Western Red Cedar

One of the lightest in weight of the commercially available softwoods, Western Red Cedar is the giant of the cedars and is the largest and most abundant of all cedars. It grows in managed forests in the southern coastal region of British Columbia and some of the moister interior valleys. It also grows throughout the Pacific Northwest of the US. Western Red Cedar resists warping, twisting, checking and is renowned for its high impermeability to liquids. The heartwood is soft in texture and varies in color from a light straw shade to a dark reddish-brown. The cellular composition of this species of cedar, millions of tiny air-filled cells per cubic inch, provides a high degree of thermal insulation. Its slow growth, dense fiber, natural phenol preservatives give it excellent weather-resistant properties and make it ideally suited for exterior uses such as houseboats, decks, siding, posts, fencing, shingles, shakes and of course our most popular hot tubs.


Alaskan Yellow Cedar

Found only on the western slope of the Pacific Coast Range from Southern Oregon to Alaska, Alaskan Yellow Cedar is a clear sulfur-yellow color, has a fine texture, is straight grain, and initially has a pungent odor frequently described as "raw potatoes". It's exceptionally dense growth ring pattern averages 43 growth rings per inch. Alaskan Yellow Cedar is one of the most beautiful of America's durable and less publicized softwoods and is the hardest known cedar in the world. Prized by boat builders for it's high strength and stability, it has exceptional natural decay resistance to weather and insects and is used for stadium seating, park benches, exterior cabinet work, decks, marine landscaping and some very fine hot tubs.

Teak

One of the most valuable of all woods due to it's scarcity and difficulty to harvest and transport, teak is prized for the construction of expensive boats and yachts. Because of its decay resistance, teak is used extensively as exterior decking, millwork, trim and windows. It's also used for garden furniture, park benches and many marine applications.

Teak is a very hard, heavy, strong wood, distinctively oily to the touch. It is resistant to insects, fungus, and termites won't touch it! It is also resistant to rot and moisture damage. When first cut, teak is a tawny green color, streaked with dark brown and gold. The color quickly changes to be a dark golden yellow, olive or light to dark brown.

Teak is native to India, Burma, Thailand, Indochina, including Indonesia, particularly Java. Also Laos, Cambodia, Vietnam and the East Indies. Although commonly grown on plantations, this type of farm grown teak is not suitable for hot tubs.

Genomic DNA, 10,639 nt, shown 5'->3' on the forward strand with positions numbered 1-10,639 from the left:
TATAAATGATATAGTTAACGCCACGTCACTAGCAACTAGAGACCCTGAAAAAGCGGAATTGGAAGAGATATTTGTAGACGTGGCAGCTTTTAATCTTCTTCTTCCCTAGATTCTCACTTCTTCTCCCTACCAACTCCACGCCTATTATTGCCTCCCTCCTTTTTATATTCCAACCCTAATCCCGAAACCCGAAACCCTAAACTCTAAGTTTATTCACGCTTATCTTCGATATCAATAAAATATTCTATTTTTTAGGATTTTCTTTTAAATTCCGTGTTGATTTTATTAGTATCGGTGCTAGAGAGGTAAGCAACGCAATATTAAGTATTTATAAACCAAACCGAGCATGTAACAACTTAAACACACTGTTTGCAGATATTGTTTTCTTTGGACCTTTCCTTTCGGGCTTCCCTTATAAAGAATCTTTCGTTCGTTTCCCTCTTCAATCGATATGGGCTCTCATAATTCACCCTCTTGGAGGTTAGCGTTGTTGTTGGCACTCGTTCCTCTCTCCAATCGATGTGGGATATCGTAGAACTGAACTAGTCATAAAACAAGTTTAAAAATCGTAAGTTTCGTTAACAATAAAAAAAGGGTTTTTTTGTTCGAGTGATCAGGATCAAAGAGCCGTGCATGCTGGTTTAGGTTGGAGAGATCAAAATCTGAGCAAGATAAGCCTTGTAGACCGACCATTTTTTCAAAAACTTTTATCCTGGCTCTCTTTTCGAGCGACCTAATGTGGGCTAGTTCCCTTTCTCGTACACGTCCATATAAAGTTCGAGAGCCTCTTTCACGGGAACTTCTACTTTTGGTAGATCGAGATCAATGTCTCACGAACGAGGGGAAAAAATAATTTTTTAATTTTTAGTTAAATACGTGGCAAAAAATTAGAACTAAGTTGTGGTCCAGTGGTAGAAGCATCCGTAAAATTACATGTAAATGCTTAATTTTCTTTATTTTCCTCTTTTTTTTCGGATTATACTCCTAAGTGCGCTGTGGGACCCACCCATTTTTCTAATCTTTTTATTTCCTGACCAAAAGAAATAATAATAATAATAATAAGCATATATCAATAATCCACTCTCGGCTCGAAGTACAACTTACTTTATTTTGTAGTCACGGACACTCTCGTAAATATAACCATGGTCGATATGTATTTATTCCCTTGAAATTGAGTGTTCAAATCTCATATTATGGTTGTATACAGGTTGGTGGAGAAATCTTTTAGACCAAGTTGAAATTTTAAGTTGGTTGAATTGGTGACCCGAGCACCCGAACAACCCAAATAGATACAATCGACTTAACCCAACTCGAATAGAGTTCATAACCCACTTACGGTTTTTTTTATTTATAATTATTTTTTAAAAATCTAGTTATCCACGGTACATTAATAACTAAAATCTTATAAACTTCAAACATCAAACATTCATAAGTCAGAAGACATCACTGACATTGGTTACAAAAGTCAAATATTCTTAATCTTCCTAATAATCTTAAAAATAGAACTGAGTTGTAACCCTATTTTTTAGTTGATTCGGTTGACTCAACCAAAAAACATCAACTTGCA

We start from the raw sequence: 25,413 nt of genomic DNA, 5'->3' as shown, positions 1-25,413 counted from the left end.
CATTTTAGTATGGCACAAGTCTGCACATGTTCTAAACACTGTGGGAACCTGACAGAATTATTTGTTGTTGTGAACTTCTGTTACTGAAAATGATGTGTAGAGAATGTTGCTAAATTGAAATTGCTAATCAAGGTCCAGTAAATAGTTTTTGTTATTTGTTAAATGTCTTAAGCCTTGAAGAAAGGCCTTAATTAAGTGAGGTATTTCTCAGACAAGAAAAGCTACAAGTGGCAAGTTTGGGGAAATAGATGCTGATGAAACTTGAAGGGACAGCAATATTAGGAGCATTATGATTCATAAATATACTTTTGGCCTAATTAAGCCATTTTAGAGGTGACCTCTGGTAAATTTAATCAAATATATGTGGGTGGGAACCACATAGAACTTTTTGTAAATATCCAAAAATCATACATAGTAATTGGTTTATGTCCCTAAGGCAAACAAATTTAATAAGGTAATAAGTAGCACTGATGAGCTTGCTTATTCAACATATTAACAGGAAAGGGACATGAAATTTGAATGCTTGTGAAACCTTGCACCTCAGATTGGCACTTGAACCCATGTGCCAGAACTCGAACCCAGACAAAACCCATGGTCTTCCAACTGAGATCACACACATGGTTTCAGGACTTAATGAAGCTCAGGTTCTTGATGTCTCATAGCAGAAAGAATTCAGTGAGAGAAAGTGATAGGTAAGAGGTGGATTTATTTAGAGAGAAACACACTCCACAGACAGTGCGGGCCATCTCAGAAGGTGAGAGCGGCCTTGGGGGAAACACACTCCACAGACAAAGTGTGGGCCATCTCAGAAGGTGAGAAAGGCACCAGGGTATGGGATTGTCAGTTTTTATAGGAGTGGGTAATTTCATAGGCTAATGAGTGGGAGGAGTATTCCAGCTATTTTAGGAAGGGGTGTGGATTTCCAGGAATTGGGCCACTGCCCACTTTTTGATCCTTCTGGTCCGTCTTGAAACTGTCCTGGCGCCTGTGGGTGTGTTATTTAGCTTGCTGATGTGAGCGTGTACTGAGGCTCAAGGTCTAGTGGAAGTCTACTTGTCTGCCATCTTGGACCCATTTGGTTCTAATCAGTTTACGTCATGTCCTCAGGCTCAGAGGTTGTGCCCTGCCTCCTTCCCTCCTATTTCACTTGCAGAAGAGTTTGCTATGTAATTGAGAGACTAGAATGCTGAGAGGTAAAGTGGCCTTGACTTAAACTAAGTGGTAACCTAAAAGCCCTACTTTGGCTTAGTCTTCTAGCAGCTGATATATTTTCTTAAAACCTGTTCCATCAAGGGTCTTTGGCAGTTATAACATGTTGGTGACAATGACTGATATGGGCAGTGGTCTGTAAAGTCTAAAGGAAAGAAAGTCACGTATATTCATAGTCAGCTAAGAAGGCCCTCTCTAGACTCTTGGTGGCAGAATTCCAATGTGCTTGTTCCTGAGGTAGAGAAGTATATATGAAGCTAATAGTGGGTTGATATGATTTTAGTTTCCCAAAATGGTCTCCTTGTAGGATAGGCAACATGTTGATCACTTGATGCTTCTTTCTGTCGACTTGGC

Port Orford Cedar

Grown only in southern Oregon and Northern California, Port Orford Cedar is very limited in supply. It has earned a reputation for it's strength and decay-resistance, and has an odor described as ginger-like or lemon-scented. Historically the Japanese have considered it a close enough variety to their prized hinoke and have used it as a substitute for Japanese architecture, fine boat building, railroad ties and fence posts (its heartwood has an in-ground life of 20-25 years). Renown for its beauty, durability, structural integrity and natural decay-resistance, Port Orford Cedar is the ideal wood for timber structures, and hot tubs.

POC color is a fine texture, straight grain, light colored wood with a pleasant and sweet-spicy scent. Its texture remains smooth with absolutely no raised grain or splintering. The color can also be described as a creamy white hue.

Redwood

The Redwood trees of California have been harvested since the time of the first Spanish settlers, 400 years ago. It has been a highly prized lumber, renowned for several unique features. One of the most dimensionally stable of the western softwoods, redwood is not prone to checking and splitting, and therefore is less damaged by weathering. Redwood is more insect repellent in all-heartwood grades than other softwoods, yet it is lightweight.

Despite being one of the lightest of softwoods Redwood provides adequate strength for a wide variety of uses. It is superior in insulation values as it's minute cell structure, with thousands of air-filled cavities, accounts for Redwood's thermal insulation values. It is known for its easy maintenance and beautiful color: a deep reddish brown that darkens with age. Redwood is most often used for applications where high moisture levels are a problem for other types of wood.

Unfortunately quality virgin redwood, acceptable for hot tubs, in no longer available (more info can be found here). However, although expensive, there is still a good supply of "reclaimed" redwood available. Reclaimed redwood is frequently from logs recovered from the bottoms of rivers. These are typically logs that were cut down up to 100 years ago,and sank as they were being floated down stream to the mills.

915 Ashby Ave • Berkeley, CA 94710
Phone: 510-843-2000 • Fax: 510-883-9930
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